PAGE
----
Laura Moreno
Residency Class of 2014

I was born and raised in Guadalajara, Jalisco, Mexico – the Mexican state well known for its Tequila, Mariachi and beautiful women (proudly represented by two Miss Universe winners). I finished my medical education at Universidad de Guadalajara. I participated as a biochemistry instructor since my second year and coordinated experimental research projects in diabetes and epilepsy teaching and guiding medical students.

I was selected from several applicants across the country to attend my intern year in Mexico City at the Instituto Nacional de Ciencias Medicas y Nutricion. This was a great experience especially for the internal medicine and pediatrics rotations which were held at the Instituto Nacional de Pediatria Federico Gomez. Both of these institutions are considered two of the most important hospitals in the country. I continued my experimental research in diabetes during my 6th year (designated for “Social service” in Mexico) back in Guadalajara. During my medical school years I worked as a dancing teacher which involved my two favorite things in the world (besides chocolate)… dancing and teaching.

Although I was living in such beautiful country I wanted to explore a different health care system which could give a more comprehensive and integrative care for my patients. I then decided to come to the US.

I worked in cochlear optical stimulation for almost two years at Northwestern University and consequently did a preliminary surgery internship at Northwestern Memorial Hospital. My experience as a surgery intern was extremely educational both in terms of medical education and surgical skills, but despite enjoying my time in the operating room I found that my time spent with the patients and discussing not only the details concerning their surgical procedure but also their long term health care conditions is what gives the word doctor a true meaning for me.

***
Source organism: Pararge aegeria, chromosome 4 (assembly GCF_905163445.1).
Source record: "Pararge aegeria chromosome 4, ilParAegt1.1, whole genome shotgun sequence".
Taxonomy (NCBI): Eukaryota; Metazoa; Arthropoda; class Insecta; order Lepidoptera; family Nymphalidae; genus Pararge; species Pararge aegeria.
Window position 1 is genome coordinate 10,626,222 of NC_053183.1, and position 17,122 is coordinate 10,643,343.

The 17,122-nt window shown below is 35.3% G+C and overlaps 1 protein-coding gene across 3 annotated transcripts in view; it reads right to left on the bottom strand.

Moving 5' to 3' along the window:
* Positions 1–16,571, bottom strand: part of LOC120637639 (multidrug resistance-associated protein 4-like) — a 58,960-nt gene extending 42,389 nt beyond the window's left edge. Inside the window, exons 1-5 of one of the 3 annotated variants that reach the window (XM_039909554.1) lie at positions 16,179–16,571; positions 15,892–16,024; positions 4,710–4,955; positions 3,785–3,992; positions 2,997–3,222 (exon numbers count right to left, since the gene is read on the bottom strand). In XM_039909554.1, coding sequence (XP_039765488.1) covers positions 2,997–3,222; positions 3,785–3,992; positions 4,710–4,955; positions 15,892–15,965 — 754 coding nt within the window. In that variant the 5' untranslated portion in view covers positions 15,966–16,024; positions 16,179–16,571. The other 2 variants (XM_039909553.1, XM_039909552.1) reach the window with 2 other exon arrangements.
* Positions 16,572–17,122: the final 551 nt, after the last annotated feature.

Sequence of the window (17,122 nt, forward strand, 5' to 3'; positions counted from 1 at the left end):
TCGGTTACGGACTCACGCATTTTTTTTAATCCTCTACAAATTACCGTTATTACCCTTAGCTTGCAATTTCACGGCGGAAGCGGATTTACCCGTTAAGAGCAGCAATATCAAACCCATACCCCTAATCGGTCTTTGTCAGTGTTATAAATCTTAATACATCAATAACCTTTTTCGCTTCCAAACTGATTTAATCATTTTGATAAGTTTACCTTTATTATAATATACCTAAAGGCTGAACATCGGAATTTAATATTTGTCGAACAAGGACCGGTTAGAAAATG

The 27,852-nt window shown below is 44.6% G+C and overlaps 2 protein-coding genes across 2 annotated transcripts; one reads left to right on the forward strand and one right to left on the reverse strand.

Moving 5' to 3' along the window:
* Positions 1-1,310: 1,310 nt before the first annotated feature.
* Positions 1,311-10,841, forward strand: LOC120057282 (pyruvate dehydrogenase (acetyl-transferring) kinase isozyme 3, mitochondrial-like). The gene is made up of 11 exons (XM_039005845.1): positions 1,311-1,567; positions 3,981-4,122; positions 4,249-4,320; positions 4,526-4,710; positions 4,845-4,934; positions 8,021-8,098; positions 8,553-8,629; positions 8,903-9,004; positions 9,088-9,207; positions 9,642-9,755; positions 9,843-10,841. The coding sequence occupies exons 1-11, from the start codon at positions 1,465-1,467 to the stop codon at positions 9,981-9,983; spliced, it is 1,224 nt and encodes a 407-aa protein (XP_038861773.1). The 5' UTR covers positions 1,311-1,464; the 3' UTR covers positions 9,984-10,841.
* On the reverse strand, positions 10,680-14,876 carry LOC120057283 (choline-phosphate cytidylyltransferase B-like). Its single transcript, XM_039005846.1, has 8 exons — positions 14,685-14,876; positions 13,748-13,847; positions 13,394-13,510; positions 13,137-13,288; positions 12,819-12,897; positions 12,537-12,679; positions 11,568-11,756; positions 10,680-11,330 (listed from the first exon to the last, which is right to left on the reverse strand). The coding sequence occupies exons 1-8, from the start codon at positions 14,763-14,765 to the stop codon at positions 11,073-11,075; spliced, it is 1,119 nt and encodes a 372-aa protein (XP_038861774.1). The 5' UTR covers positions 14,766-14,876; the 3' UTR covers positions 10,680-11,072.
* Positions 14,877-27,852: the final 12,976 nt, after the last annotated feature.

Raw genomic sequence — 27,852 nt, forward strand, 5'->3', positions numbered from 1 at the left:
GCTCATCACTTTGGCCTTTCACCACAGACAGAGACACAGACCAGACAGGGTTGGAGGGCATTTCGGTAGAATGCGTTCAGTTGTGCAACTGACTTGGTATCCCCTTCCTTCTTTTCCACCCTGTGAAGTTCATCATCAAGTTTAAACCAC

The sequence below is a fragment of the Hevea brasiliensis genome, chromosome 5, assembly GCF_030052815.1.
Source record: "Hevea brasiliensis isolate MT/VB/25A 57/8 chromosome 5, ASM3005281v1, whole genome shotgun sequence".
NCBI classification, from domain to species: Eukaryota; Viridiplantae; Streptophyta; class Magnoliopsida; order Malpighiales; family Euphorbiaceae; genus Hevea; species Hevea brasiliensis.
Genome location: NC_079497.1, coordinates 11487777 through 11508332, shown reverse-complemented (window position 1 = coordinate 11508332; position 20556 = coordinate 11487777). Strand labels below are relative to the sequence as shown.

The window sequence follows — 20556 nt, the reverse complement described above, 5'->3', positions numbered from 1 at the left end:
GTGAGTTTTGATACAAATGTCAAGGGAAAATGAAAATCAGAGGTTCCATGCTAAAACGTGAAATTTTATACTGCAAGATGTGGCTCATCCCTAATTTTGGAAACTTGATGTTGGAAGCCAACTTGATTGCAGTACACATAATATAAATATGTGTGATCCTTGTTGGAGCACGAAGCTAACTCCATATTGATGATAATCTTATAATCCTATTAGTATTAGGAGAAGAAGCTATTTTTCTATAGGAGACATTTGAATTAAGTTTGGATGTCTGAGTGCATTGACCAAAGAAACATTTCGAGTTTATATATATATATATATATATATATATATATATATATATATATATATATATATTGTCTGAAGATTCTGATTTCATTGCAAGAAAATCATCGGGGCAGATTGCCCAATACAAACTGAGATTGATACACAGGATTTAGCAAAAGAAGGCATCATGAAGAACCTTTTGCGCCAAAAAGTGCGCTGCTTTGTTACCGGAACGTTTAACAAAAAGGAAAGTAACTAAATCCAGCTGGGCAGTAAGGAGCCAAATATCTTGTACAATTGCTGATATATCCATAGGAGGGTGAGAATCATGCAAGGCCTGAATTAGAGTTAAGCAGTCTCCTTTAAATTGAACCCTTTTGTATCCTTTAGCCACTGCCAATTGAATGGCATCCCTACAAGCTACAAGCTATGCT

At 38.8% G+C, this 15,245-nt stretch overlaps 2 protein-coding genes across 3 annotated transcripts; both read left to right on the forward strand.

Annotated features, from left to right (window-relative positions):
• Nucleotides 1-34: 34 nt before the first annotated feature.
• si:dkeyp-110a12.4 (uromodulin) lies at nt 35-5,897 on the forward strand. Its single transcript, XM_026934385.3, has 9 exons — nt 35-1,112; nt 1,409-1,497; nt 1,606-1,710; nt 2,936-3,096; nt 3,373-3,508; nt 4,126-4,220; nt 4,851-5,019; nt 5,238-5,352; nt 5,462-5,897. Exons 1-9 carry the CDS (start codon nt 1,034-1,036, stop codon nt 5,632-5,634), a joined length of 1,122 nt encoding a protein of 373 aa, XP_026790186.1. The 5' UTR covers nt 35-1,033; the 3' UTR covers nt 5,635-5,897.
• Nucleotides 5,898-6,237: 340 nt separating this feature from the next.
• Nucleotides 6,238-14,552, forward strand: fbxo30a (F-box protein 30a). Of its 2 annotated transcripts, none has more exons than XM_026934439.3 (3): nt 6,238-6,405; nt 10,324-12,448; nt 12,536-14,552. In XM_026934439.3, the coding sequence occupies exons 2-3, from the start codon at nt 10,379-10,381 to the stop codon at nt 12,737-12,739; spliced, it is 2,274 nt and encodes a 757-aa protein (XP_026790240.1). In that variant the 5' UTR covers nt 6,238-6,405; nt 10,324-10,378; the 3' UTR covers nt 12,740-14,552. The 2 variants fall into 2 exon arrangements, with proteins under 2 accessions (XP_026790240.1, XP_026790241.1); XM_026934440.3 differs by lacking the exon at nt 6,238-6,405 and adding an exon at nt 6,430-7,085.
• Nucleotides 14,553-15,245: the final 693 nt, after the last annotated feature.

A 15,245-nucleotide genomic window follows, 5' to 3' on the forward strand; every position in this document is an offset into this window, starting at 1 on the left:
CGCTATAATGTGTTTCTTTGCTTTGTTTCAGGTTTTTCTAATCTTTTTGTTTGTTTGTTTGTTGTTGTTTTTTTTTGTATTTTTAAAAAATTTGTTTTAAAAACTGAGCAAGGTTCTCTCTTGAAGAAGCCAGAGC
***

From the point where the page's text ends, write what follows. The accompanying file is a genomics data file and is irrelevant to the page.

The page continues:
Family Medicine gives a physician the opportunity of really knowing a patient and approaching healthcare in 360 degrees. Becoming a family physician opens the connection not just to a patient but a human being. My main interests in pursuing this specialty are focusing in the improvement of the healthcare system to Hispanic and other underserved populations as well as teaching and research.

Following residency, I completed a faculty development/teaching scholars fellowship at Valley Family Medicine in conjunction with the Teaching Scholars Program at the University of Washington.  I have since moved to Baltimore where I teach and have a full-spectrum family medicine practice.